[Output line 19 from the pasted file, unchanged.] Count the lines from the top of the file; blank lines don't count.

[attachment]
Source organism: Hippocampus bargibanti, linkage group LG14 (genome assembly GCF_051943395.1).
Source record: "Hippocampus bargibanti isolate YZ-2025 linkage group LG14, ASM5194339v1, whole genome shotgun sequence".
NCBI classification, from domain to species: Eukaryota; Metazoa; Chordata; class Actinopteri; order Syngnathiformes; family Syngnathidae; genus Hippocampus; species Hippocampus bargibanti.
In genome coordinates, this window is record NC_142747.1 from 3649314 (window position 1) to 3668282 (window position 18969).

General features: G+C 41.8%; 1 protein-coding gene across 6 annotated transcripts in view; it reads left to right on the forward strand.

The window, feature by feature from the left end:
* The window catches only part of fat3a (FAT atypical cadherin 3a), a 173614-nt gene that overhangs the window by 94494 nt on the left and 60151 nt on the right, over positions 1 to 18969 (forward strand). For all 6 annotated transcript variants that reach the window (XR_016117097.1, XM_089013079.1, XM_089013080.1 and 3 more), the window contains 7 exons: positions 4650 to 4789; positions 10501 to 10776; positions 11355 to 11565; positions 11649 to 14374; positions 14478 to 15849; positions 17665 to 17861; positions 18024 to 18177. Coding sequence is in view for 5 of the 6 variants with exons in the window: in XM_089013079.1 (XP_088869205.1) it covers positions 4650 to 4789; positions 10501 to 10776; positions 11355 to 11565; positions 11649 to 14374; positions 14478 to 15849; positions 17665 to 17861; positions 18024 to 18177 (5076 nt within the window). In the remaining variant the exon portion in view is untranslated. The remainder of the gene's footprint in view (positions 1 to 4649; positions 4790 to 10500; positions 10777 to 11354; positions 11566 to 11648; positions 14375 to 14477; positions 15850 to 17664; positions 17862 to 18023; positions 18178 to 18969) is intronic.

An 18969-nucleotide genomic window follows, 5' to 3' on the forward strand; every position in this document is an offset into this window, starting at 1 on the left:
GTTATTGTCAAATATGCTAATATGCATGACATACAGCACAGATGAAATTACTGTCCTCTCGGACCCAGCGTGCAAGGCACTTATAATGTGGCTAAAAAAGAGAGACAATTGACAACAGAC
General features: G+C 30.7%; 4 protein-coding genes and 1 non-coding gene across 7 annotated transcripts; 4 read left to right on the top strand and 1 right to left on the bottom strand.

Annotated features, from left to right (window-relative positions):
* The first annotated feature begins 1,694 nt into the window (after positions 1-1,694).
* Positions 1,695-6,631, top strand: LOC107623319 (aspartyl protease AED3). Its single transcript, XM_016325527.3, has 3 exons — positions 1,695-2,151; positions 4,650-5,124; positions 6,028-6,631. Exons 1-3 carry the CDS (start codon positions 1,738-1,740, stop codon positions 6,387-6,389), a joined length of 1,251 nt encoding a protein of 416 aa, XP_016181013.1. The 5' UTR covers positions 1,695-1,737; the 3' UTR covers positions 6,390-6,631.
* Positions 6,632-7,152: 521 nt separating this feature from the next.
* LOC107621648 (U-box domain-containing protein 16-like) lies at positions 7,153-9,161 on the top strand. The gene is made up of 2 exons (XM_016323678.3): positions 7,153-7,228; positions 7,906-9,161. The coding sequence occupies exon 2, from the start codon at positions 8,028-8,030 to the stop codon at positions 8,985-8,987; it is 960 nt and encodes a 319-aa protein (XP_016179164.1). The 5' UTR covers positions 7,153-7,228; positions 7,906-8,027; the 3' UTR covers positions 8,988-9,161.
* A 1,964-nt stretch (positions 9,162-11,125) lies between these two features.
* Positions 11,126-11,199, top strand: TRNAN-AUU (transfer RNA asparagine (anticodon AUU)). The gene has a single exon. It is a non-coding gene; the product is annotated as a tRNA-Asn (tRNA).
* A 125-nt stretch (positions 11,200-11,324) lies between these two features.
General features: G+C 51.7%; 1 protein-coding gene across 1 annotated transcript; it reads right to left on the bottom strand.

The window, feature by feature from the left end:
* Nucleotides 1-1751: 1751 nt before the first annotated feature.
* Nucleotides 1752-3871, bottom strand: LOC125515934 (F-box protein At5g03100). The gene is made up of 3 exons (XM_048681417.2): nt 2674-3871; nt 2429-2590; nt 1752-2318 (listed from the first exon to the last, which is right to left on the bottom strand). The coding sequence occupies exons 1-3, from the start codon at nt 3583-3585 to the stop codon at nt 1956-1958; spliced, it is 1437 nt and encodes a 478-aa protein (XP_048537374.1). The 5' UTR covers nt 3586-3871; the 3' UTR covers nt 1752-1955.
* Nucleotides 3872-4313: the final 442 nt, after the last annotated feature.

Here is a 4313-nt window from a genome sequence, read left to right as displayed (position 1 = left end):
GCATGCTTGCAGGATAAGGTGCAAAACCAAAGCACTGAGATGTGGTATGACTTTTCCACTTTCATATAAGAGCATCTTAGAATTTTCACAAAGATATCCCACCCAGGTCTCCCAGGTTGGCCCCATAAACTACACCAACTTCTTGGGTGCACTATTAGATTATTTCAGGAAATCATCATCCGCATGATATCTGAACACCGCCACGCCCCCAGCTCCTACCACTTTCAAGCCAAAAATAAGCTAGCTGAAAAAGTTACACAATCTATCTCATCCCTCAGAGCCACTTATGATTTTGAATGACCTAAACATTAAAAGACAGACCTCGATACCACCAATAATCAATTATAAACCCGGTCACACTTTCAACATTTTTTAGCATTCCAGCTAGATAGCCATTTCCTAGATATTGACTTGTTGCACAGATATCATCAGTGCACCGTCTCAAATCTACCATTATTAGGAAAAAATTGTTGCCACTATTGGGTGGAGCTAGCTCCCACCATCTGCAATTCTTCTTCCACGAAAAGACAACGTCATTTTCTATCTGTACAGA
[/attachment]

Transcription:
General features: G+C 51.7%; 1 protein-coding gene across 1 annotated transcript; it reads right to left on the bottom strand.